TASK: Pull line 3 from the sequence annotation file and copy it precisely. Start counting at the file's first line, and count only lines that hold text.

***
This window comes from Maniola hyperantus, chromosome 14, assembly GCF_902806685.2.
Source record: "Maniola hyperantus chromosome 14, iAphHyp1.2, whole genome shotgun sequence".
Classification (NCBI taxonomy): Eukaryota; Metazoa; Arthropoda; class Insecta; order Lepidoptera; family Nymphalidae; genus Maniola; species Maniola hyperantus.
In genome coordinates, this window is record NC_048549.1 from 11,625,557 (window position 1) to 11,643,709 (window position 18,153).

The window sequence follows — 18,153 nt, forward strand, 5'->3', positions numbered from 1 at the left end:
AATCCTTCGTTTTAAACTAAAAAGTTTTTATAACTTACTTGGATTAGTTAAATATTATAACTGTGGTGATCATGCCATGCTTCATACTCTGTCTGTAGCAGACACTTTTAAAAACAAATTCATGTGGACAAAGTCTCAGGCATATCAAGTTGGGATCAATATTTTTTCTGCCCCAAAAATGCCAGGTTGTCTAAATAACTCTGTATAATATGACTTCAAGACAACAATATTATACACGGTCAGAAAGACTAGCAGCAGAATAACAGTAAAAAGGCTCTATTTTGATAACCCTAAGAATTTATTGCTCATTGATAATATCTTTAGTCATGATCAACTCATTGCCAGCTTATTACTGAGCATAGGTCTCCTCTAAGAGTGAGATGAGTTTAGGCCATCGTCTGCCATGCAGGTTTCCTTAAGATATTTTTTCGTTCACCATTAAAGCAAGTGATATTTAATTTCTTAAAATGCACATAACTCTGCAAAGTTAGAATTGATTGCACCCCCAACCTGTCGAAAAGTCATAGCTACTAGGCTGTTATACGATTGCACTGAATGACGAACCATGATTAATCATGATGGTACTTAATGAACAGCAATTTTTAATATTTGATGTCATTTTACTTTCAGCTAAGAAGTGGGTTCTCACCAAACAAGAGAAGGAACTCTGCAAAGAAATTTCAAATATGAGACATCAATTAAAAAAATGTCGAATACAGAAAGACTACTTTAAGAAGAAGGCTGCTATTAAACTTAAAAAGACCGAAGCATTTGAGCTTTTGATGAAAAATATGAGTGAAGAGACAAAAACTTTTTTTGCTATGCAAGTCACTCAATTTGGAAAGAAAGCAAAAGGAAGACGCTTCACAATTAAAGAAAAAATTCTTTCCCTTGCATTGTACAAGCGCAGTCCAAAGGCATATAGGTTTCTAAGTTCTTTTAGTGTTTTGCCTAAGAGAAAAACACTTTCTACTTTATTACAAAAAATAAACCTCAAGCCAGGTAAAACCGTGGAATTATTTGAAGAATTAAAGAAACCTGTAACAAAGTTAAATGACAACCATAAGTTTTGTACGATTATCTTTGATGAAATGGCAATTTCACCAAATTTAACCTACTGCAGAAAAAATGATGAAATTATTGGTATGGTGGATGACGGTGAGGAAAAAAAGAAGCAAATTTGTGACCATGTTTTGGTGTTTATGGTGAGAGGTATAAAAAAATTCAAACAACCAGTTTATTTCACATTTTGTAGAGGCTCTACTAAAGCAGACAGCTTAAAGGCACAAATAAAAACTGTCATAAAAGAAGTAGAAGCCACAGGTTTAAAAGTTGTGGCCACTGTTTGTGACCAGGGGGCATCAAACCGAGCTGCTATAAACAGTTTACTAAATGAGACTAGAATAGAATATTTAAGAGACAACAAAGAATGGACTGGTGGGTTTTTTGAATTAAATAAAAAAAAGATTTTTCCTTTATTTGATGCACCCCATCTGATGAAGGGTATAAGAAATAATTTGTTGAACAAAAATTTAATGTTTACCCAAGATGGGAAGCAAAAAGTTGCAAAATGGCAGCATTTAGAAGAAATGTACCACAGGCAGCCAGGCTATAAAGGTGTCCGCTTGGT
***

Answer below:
Classification (NCBI taxonomy): Eukaryota; Metazoa; Arthropoda; class Insecta; order Lepidoptera; family Nymphalidae; genus Maniola; species Maniola hyperantus.